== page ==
Volume 13, Number 16, Monday, April 20, 1959


CHESS LIFE is happy to present the following names of devoted workers in the cause of chess. Here is your chance to honor that man or woman who may or may not have been a strong player, but whom you know has worked hard for the advancement of the game. Send his name and address and the reasons why you think his name should be listed in our Hall of Fame, to Fred M. Wren, Editor CHESS LIFE, Gove House Perry, Maine.

(Presented in the order in which nominations were received.)

ROBERT A. KARCH, 16025 Paseo del Campo, San Lorenzo, California. Chess Life, April 20, 1958, spoke of him as a one man commando. Came to San Francisco in August 1958, and by November had earned election as Vice-President of San Francisco Bay Area Chess League.

U. S. MASTER HENRY GROSS, 3544 Webster, San Francisco, California. President Golden Gate Chess Club, President San Francisco Bay Area Chess League, and President California State Chess Federation.

HARRY BOROCHOW, 6363 Wilshire Blvd., Los Angeles 48, California, 61 years old, 50 years a teacher; completed in many tournaments. As California Chairman has increased USCF memberships in California by 50% bringing California very close (about 10% behind) to the number one spot.

JAMES B. REYNOLDS, 117 Brewster, San Francisco 10, California. For several years (nearly ten) gave various simo competitions at Letterman Army Hospital. Originated "Chess in Action" and now Editor of the "Pacific Coast Chess Herald." Three years ago founded the Precita Valley Chess Club and entered a 6-man team league with four club members, and brought home the championship to a fifteen member club.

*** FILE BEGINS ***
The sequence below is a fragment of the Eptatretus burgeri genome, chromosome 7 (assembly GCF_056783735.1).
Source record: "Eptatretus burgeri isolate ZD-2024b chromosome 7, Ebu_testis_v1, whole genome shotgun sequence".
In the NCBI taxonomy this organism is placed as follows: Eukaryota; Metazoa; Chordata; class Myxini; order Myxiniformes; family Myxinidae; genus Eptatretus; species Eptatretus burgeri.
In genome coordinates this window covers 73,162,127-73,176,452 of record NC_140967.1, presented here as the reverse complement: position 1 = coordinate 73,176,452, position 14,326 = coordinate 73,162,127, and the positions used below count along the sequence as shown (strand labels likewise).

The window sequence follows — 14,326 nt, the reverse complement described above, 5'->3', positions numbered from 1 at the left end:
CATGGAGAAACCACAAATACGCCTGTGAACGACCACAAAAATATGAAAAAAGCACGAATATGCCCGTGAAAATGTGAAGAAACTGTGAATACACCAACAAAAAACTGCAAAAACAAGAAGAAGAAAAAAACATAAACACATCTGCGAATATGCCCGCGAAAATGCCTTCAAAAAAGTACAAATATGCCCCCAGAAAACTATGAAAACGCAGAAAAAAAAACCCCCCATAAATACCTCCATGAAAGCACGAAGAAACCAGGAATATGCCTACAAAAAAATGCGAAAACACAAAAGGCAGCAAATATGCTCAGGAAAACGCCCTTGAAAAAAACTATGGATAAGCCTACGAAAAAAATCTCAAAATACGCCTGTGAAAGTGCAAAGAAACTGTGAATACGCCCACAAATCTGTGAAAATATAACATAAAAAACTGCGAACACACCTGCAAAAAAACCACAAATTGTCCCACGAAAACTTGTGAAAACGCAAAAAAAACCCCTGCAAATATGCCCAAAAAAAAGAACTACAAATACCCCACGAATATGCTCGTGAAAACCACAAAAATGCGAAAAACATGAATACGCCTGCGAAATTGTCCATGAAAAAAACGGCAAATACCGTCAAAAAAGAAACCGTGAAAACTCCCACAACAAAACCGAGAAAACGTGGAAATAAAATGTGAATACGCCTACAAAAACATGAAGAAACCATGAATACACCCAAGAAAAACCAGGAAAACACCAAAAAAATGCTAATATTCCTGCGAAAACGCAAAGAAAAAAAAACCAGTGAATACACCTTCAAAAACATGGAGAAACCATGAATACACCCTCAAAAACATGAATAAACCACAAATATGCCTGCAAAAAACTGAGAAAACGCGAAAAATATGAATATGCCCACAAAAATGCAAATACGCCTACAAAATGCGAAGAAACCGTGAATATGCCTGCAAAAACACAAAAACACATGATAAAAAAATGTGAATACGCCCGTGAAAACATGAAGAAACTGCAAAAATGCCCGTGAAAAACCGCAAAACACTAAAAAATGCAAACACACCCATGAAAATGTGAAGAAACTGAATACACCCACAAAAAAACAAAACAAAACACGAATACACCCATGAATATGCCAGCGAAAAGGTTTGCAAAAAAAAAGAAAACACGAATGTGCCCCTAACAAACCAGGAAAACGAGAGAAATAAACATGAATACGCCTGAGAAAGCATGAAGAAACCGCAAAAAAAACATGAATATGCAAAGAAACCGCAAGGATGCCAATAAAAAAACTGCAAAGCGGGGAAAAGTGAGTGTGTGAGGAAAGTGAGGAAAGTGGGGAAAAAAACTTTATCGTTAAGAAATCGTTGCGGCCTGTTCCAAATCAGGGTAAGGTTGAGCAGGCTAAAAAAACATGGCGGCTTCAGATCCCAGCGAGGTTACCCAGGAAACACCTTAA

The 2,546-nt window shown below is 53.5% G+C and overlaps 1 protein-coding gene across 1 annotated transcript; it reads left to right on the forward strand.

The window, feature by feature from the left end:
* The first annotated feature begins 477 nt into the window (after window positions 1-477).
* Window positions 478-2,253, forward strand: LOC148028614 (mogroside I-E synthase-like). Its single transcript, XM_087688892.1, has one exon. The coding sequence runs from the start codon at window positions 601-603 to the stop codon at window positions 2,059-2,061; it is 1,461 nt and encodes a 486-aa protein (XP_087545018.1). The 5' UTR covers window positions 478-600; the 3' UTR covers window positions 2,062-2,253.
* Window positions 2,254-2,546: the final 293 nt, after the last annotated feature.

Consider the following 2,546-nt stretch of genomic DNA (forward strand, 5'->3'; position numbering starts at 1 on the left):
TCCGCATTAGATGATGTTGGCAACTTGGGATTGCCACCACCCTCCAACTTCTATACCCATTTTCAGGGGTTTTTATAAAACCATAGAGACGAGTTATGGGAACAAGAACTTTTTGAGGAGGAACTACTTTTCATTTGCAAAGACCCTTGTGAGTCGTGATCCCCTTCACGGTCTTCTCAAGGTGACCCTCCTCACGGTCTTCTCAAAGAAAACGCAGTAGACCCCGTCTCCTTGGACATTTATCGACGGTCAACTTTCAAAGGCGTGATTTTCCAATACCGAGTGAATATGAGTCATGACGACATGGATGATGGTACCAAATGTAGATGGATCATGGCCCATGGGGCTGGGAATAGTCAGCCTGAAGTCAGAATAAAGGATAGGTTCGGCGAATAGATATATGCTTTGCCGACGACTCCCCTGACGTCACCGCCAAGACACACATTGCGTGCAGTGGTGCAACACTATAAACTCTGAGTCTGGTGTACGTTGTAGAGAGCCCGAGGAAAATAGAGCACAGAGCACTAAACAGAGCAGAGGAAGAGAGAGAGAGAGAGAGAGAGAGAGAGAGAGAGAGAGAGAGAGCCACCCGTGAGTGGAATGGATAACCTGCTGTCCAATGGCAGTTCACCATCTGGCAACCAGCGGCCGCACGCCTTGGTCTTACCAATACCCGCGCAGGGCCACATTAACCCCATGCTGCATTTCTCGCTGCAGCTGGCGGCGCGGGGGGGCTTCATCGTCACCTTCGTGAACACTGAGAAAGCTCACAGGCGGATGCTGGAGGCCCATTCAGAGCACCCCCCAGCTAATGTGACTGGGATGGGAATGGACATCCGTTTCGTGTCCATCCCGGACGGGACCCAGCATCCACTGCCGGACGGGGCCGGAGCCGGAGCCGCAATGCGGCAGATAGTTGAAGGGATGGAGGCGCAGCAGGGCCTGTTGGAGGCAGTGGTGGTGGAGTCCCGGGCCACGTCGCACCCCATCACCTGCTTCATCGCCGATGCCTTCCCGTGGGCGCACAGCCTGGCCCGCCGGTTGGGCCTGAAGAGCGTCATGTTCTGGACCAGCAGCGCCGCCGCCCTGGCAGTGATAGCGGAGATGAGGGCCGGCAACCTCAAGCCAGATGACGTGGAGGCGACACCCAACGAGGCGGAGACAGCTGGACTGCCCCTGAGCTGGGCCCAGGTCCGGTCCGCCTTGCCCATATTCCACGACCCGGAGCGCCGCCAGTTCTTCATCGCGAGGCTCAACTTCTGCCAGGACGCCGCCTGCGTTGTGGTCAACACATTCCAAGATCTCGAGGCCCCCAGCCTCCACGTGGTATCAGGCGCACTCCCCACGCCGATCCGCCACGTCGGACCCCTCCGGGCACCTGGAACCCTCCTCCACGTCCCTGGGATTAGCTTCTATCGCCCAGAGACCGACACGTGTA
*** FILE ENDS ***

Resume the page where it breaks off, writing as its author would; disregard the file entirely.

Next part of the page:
CHESS LIFE records with regret the recent passing of several persons, each of whom has contributed to the advancement of CHESS.

DUDLEY H. HOSEA, of San Diego, California. Noted as a supporter and promoter of chess in his area, the Point Loma Chess Club met in his home. Sven Almgren reports, "That rare soul, a man with a passionate love of the game matched by a vigorous and youthful outlook and a readiness to sacrifice himself in chess promotion. The only problem with him was to keep him from devoting energies to chess that he simply did not have to spare."

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